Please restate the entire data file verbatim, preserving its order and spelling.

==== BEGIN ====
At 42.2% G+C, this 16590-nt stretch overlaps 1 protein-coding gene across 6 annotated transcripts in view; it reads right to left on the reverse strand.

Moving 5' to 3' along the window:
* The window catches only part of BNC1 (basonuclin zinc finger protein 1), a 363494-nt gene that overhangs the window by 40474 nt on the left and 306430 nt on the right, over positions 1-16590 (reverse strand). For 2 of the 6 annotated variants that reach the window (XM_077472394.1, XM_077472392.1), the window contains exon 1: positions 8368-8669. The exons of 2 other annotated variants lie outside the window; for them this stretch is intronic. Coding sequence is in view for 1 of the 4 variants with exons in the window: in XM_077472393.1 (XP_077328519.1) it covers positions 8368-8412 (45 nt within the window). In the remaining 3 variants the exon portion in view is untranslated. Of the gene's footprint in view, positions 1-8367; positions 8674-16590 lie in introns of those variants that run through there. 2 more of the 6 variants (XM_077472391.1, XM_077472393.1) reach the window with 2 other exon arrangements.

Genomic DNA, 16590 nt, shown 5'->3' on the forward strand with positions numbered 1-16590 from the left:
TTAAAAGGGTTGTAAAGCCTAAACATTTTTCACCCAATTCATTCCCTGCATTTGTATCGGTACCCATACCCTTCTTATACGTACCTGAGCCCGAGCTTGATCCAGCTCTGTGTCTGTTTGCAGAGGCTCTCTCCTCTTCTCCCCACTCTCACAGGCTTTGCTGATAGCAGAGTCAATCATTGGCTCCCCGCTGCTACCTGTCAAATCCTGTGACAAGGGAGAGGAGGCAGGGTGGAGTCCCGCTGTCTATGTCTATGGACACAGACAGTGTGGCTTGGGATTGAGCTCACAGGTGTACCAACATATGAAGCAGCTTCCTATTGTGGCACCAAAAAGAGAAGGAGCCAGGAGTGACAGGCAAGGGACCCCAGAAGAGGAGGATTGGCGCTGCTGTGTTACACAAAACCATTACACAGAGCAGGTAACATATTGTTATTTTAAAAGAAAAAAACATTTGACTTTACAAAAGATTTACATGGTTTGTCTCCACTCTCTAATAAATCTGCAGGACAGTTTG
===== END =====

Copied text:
At 42.2% G+C, this 16590-nt stretch overlaps 1 protein-coding gene across 6 annotated transcripts in view; it reads right to left on the reverse strand.

Moving 5' to 3' along the window:
* The window catches only part of BNC1 (basonuclin zinc finger protein 1), a 363494-nt gene that overhangs the window by 40474 nt on the left and 306430 nt on the right, over positions 1-16590 (reverse strand). For 2 of the 6 annotated variants that reach the window (XM_077472394.1, XM_077472392.1), the window contains exon 1: positions 8368-8669. The exons of 2 other annotated variants lie outside the window; for them this stretch is intronic. Coding sequence is in view for 1 of the 4 variants with exons in the window: in XM_077472393.1 (XP_077328519.1) it covers positions 8368-8412 (45 nt within the window). In the remaining 3 variants the exon portion in view is untranslated. Of the gene's footprint in view, positions 1-8367; positions 8674-16590 lie in introns of those variants that run through there. 2 more of the 6 variants (XM_077472391.1, XM_077472393.1) reach the window with 2 other exon arrangements.

Genomic DNA, 16590 nt, shown 5'->3' on the forward strand with positions numbered 1-16590 from the left:
TTAAAAGGGTTGTAAAGCCTAAACATTTTTCACCCAATTCATTCCCTGCATTTGTATCGGTACCCATACCCTTCTTATACGTACCTGAGCCCGAGCTTGATCCAGCTCTGTGTCTGTTTGCAGAGGCTCTCTCCTCTTCTCCCCACTCTCACAGGCTTTGCTGATAGCAGAGTCAATCATTGGCTCCCCGCTGCTACCTGTCAAATCCTGTGACAAGGGAGAGGAGGCAGGGTGGAGTCCCGCTGTCTATGTCTATGGACACAGACAGTGTGGCTTGGGATTGAGCTCACAGGTGTACCAACATATGAAGCAGCTTCCTATTGTGGCACCAAAAAGAGAAGGAGCCAGGAGTGACAGGCAAGGGACCCCAGAAGAGGAGGATTGGCGCTGCTGTGTTACACAAAACCATTACACAGAGCAGGTAACATATTGTTATTTTAAAAGAAAAAAACATTTGACTTTACAAAAGATTTACATGGTTTGTCTCCACTCTCTAATAAATCTGCAGGACAGTTTG